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California Appeals Court Reverses Dismissal of Charges Against Prisoners Charged in Pelican Bay Riot

by David M. Reutter

On June 9, 2021, the California Supreme Court declined to hear an appeal to a decision handed down by the state’s First District Court of Appeal on March 29, 2021, reinstating most charges that a trial court had dismissed against four prisoners involved in a riot at Pelican Bay State Prison nearly four years earlier. See: People v. Abelino, 2021 Cal. LEXIS 4063.

The May 24, 2017, incident started after two prisoners got into a fight in a prison yard. Guards broke up the fight with batons and O.C. (Oleoresin Capsicum) grenades, as well as with a 40-milimeter shot to the leg of one of the combatants. At that point, video records showed that other prisoners got up from the prone position in which they had been ordered to lie and rushed the responding guards.

During the ensuing melee, guards in observation posts fired 20 rounds. Of those, five were for effect, meaning they were meant to hit a prisoner, while the others were warning shots fired into the ground. Five prisoners suffered gunshot wounds, among seven injured during the incident. Eight of the guards who were attacked were injured severely enough to require hospital treatment, two of them so significantly injured that they may never be able to return to work in law enforcement. [See: PLN, Feb. 2018, p.63.]

The Del Norte County District Attorney then filed a felony complaint against prisoners Edgar Abelino, Issajan Osman, Francisco Hernandez, and David Tegaban, charging them with 17 counts including torture, mayhem and battery by a state prisoner on a non-prisoner, as well as eight counts of assault by a state prisoner by means of force likely to produce great bodily injury on the eight guards.

At trial, the state argued that the natural and probable consequences of participation in such a riot were the torture, mayhem, battery and assault for which the prisoners were charged. Prisoners’ counsel countered that the evidence showed only that they were in the yard, not that they committed any crime. The magistrate judge agreed and dismissed the criminal complaint in its entirety.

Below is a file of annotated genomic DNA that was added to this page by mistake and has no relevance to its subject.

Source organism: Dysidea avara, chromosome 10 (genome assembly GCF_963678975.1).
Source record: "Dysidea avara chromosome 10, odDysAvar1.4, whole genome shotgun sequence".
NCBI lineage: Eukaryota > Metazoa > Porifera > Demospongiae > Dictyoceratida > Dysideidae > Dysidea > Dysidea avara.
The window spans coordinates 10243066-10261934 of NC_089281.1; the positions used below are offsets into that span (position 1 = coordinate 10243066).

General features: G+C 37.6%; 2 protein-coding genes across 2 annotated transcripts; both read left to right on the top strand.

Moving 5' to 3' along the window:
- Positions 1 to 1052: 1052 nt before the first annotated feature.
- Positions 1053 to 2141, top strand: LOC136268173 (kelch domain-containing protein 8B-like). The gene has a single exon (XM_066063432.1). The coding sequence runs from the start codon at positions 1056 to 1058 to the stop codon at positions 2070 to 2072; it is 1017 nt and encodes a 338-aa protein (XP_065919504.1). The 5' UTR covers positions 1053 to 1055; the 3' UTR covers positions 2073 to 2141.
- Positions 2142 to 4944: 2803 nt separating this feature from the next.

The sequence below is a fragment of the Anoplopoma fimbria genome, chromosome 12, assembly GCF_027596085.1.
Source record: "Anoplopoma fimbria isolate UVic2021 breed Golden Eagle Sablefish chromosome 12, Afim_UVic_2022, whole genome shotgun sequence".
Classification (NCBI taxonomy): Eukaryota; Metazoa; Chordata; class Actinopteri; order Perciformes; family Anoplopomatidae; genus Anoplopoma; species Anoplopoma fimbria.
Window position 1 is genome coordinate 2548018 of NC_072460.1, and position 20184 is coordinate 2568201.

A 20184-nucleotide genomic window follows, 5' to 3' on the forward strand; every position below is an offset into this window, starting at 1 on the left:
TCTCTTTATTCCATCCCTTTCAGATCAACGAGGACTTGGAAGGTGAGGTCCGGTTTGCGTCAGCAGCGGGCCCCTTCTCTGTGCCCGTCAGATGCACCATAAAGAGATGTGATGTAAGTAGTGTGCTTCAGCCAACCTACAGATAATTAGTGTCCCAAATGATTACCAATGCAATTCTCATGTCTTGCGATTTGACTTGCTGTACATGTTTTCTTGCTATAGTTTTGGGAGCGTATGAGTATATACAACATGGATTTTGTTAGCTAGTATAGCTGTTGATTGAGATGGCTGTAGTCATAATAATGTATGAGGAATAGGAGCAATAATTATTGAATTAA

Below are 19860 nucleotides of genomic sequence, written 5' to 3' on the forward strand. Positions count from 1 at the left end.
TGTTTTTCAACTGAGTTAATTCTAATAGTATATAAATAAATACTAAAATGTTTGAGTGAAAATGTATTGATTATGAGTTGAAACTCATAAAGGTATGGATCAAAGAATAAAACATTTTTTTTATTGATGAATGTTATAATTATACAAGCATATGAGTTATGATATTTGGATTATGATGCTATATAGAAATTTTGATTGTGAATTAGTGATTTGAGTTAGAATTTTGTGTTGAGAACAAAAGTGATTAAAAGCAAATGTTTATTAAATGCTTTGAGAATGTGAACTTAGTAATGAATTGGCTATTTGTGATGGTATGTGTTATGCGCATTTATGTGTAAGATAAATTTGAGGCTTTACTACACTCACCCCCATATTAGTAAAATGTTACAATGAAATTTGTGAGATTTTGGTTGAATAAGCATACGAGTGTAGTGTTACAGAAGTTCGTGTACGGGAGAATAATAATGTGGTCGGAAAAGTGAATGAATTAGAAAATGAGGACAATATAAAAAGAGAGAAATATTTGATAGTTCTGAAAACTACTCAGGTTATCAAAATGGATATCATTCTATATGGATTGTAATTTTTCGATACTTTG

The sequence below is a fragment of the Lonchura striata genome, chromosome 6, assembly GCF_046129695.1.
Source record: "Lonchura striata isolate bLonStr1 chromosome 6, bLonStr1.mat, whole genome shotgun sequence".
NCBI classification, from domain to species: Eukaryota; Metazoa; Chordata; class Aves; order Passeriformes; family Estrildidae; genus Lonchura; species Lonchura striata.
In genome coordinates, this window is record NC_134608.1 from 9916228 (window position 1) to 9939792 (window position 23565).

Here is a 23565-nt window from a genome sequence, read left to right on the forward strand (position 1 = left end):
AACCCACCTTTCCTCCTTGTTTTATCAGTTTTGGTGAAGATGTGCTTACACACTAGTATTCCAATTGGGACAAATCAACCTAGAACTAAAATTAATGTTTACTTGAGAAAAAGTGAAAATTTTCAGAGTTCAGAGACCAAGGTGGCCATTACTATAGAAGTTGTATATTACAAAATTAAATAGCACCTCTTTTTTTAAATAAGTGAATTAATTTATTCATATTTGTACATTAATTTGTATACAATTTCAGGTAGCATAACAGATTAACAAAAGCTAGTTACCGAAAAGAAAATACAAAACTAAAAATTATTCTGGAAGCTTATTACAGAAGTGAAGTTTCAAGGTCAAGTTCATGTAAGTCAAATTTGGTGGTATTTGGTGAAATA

On appeal, the First District noted that the state did not challenge the dismissal of the torture charges, so it focused solely on the other charges. California law provides that all persons who encourage, incite, give support to or countenance a riot are principles in the riot. So the question before the Court was whether the defendants were participants in the riot.

Reviewing the testimony and video evidence presented at trial, the Court determined that it showed cause to believe the defendants had participated in the Pelican Bay riot because:

• Guards testified that they fired shots for effect only at prisoners who were assaulting other guards, and one of the defendants, Tagaban, was escorted to medical after the riot because he was found with a gunshot wound to his bicep;

• A guard also identified another defendant, Hernandez, as the prisoner who charged toward him and was twice ordered to the ground before the guard pulled his baton and subdued Hernandez to handcuff him; and

• The other two defendants, Abelino and Osman, were both photographed and identified as being in the yard.

The evidence also showed that “after the riot, Abelino had blood on his sock and ‘obvious blood splatter’ on his shorts, and Osman had a ‘slashing’ mark with a circular-shaped welt on his left arm consistent with being hit by a 40-millimeter exact impact round.” While this evidence may be insufficient to prove beyond a reasonable doubt that they participated in the riot, the standard of sufficient cause was met, the Court said.

Moreover the Court found that defendants’ actions were ‘natural and probable consequences’ of their participation in the riot. Under the ‘natural and probable consequences’ doctrine, a perpetrator of the target crime (rioting in this case) is similarly liable for any crime committed by another principal that is a natural and probable consequence of the target crime.

The Court then concluded that mayhem, assault by a state prisoner by means of force likely to produce great bodily harm, as well as battery were all natural consequences of the riot that occurred and thus appropriate charges.

Thus, the superior court was ordered to reinstate the corresponding counts against the four prisoner defendants and try the case. See: People v. Abelino, 62 Cal. App. 5th 563, 276 Cal. Rptr. 3d 728 (2021), as modified with no change in judgment in People v. Abelino, 2021 Cal. App. LEXIS 324 (Ct. App.). 

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Related legal cases

People v. Abelino

People v. Abelino